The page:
Masters of Horror: The Washingtonians

Masters of Horror is a 2000s television series with a different director for each of the thirteen episodes in the season, running about an hour long.

Directed by: Peter Medak (The Changeling, Species II)

Evil Category: old white people with bad teeth

Score: one out of five really bad childhood car songs

The summary for this sounds really neat. But let me share with you this line from the opening family scene: “Oh my. Look at the mess that you’re making. When did my princes turn into such a little slob, huh? Just like her daddy!” You never realize how difficult acting is until you see really bad acting. The idea that if you found a scroll you thought was written by George Washington, and you didn’t immediately take it to an appraiser is absurd. This episode is about a family who moves into their grandparent’s house, and discovers the friend old folk in the town are bunch of cannibals who like to dress up and act like George Washington. This episode really proves that this is just Goosebumps for adults.

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Masters of Horror: The Black Cat

Masters of Horror is a 2000s television series with a different director for each of the thirteen episodes in the season, running about an hour long.

Directed by: Stuart Gordon (Re-animator, From Beyond, Dolls)

Evil Category: an aggrevated, alcoholic author

Score: one out of five broken, black ink pens

You’d think this would be about a cat who witnesses something horrible, or a bunch of stories that merge together with the cat appearing in each one, or even just a killer-cat. But no, it’s about Edgar Allen Poe going insane and attacking a cat for little reason. He wants to write poe-try, and his wife is coughing up blood all over the place. The story isn’t too bad, but man, the acting is so painful. I’d be just as well off watching an episode of Days of our Lives. The constant coughing alone is enough to drive anyone to madness, but the cruelty to animals does not in the least get me routing for Poe. That bird clearly just had a smear of ketchup on it and the cat eyeball scene… Jesus. I skipped a lot of it, and I was glad it was finally done watching it in the end. I would have rather watched Secret Window.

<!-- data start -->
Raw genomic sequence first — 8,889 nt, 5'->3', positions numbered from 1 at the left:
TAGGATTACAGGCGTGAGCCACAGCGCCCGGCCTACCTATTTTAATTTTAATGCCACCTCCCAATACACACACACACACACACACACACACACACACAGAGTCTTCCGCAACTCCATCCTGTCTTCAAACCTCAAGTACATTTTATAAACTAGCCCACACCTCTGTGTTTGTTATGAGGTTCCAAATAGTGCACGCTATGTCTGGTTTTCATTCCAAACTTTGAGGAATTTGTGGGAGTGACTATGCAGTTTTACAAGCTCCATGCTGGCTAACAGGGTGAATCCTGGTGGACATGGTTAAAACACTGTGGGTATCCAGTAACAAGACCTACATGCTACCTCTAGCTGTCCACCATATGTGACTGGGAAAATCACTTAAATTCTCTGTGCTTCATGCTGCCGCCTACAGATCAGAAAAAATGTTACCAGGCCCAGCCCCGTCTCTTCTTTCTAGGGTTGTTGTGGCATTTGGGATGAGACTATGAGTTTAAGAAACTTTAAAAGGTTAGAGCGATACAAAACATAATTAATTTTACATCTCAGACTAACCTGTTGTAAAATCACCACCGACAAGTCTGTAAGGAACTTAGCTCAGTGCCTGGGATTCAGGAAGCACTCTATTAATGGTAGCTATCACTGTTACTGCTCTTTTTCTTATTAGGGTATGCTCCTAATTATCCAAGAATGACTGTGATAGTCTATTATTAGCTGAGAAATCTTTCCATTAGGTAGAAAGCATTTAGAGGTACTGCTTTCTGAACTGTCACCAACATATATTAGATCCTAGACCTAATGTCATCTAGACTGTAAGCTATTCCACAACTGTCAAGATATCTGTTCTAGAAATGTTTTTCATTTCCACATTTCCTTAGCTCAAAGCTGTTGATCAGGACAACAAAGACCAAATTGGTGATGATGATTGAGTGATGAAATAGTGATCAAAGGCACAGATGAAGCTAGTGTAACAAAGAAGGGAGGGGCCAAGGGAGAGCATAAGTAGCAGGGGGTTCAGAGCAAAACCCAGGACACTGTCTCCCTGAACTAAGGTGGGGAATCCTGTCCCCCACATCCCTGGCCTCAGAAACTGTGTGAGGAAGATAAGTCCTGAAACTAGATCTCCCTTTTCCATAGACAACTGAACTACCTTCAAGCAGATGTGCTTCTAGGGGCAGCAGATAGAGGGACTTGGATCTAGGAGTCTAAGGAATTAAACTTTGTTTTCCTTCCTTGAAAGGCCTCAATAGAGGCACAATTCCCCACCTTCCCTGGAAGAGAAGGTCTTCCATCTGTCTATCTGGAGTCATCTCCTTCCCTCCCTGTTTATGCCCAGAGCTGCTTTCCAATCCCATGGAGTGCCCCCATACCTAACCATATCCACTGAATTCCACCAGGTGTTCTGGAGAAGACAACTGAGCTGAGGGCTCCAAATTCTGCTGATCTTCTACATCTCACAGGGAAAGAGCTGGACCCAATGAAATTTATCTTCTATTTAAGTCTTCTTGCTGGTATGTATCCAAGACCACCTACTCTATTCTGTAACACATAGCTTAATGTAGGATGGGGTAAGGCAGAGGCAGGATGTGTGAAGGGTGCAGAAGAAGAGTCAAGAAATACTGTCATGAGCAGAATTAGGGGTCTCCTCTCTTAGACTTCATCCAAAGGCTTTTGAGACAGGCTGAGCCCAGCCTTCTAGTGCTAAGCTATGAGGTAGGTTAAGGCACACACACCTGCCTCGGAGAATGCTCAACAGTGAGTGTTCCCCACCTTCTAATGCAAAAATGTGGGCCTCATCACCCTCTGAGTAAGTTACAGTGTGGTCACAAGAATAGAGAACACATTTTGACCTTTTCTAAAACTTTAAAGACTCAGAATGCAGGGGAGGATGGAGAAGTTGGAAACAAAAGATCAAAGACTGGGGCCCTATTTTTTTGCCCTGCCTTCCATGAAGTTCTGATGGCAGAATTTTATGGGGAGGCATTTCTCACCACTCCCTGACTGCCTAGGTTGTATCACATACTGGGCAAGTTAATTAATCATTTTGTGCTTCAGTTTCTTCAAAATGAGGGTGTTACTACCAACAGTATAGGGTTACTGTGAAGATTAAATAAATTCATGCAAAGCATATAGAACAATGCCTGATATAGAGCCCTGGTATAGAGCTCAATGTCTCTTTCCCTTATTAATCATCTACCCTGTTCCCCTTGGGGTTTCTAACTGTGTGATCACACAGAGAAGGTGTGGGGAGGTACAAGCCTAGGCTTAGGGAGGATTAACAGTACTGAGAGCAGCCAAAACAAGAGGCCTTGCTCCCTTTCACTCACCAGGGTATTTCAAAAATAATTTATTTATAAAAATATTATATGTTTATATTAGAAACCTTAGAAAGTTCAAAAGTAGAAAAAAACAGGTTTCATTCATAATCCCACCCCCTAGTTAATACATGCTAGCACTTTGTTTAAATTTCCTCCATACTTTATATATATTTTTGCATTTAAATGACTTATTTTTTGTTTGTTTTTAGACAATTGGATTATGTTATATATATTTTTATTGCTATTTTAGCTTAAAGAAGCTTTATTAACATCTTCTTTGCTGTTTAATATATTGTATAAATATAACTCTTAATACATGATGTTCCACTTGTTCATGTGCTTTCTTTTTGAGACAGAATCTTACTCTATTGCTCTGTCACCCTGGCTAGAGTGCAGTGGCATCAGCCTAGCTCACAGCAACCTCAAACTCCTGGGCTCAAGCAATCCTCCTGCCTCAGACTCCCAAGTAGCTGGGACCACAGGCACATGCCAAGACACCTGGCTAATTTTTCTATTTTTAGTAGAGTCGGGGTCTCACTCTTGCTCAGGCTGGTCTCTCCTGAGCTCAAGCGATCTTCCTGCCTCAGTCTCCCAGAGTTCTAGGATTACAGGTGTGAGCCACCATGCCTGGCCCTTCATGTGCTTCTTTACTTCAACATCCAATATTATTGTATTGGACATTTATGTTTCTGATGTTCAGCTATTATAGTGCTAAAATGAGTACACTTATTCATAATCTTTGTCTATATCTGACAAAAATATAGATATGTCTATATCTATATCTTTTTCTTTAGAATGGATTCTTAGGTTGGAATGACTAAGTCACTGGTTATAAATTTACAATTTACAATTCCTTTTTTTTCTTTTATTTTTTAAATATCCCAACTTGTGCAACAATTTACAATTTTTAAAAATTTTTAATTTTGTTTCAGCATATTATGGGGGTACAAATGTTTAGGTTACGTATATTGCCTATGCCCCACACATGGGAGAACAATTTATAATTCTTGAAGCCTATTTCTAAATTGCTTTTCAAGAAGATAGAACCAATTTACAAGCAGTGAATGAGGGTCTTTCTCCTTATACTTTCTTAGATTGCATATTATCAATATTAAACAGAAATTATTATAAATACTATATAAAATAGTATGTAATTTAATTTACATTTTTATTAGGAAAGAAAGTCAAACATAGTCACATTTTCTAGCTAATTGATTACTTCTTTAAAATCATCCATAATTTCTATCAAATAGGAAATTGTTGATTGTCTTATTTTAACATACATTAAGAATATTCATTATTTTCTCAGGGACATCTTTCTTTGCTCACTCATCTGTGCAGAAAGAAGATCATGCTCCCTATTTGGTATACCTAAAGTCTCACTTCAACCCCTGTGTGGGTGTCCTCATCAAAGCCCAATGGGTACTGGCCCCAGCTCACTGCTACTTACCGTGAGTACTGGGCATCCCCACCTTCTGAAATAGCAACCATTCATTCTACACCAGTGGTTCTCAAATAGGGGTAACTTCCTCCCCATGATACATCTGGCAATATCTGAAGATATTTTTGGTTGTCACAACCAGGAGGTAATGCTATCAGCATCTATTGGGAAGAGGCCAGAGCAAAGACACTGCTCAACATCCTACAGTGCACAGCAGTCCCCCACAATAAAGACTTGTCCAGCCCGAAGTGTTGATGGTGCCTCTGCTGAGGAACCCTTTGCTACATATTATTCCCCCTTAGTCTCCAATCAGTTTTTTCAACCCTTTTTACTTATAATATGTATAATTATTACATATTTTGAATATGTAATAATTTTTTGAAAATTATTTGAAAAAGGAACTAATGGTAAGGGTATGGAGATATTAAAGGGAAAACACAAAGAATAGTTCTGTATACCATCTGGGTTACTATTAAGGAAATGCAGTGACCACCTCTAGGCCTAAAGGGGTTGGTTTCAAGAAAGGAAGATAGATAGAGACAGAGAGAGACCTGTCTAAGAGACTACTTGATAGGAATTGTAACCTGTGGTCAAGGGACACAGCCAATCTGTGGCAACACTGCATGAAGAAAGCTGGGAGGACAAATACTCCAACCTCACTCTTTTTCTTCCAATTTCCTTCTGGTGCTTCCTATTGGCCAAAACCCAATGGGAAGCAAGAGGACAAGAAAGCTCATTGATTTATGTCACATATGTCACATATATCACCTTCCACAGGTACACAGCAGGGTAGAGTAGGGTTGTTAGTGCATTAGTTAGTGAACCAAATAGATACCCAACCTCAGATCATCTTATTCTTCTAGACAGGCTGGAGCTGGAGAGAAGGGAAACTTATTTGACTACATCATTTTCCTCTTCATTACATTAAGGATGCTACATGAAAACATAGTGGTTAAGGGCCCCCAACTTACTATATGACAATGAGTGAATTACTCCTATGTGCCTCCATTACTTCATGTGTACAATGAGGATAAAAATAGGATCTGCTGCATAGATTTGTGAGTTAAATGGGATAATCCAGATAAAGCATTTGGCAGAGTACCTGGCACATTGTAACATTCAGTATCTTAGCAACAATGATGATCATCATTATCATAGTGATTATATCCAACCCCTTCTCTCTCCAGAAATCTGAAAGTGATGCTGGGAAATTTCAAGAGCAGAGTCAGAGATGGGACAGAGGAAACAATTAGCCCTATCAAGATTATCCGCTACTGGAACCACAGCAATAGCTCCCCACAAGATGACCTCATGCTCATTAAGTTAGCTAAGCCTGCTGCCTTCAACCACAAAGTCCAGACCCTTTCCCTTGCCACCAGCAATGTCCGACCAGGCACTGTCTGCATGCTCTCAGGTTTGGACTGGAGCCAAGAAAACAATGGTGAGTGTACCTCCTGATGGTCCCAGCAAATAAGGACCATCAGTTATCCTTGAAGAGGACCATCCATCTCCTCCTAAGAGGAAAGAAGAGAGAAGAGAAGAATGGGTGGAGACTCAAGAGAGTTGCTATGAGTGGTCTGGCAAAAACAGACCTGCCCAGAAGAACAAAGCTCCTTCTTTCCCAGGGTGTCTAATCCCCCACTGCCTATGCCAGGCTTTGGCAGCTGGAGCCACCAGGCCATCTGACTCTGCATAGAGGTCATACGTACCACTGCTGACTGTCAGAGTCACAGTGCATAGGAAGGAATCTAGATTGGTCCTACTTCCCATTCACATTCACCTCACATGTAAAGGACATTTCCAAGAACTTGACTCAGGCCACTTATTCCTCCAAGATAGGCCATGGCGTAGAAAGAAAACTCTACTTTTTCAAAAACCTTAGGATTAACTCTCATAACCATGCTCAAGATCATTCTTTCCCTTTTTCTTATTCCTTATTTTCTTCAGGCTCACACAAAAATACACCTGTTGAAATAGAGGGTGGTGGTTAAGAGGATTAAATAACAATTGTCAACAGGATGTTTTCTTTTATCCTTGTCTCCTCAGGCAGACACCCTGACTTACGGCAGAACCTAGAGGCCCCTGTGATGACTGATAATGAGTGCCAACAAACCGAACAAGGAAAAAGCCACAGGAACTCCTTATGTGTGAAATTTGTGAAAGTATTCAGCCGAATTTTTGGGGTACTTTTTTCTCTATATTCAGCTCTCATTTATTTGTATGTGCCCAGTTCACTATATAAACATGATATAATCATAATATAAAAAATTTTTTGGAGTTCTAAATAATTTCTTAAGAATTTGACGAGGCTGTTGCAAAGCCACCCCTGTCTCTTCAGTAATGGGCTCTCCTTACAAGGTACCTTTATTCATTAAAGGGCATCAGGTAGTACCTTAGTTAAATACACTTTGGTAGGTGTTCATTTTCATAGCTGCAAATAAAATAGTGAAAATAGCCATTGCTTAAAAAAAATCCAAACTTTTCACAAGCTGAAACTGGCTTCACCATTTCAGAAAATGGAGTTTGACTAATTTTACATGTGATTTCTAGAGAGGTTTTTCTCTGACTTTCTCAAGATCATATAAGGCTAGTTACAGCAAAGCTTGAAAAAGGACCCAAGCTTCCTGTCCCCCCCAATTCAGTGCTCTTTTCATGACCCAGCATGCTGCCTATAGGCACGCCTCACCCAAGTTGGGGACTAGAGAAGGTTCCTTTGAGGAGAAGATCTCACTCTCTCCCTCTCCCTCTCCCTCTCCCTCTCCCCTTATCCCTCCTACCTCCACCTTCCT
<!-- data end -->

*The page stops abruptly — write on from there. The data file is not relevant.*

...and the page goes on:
Masters of Horror: Imprint

Masters of Horror is a 2000s television series with a different director for each of the thirteen episodes in the season, running about an hour long.

Directed by: Takashi Miike (Audition, Ichi the Killer)

Evil Category: black-smear-toothed, red-headed whores

Score: five out of five skin-sweeping scars

In regular Takashi Miike form, this episode is strange and intense. Considering the rest of the season is at times a little dull and watered-down, this was a fun finish to season one. I saved this movie for a night with sushi, and I’m going to have to have another sushi night because I want to watch it again. There was just so much going on I don’t think I was able to absorb it all. It’s about this guy (he’s in Charmed, acting as badly as he does in this episode) who is looking for his lost lover. Instead, he learns of her torturous death through the stories of a woman with distorted features. This gnarly, complex episode features everything from a weird little pimp with a nose scab to a conjoined hand twin. (What?!) At the same time, the colours are rich, the costumes are intricate, and it’s beautifully filmed. I didn’t love everything about it, but for sure, the best episode so far.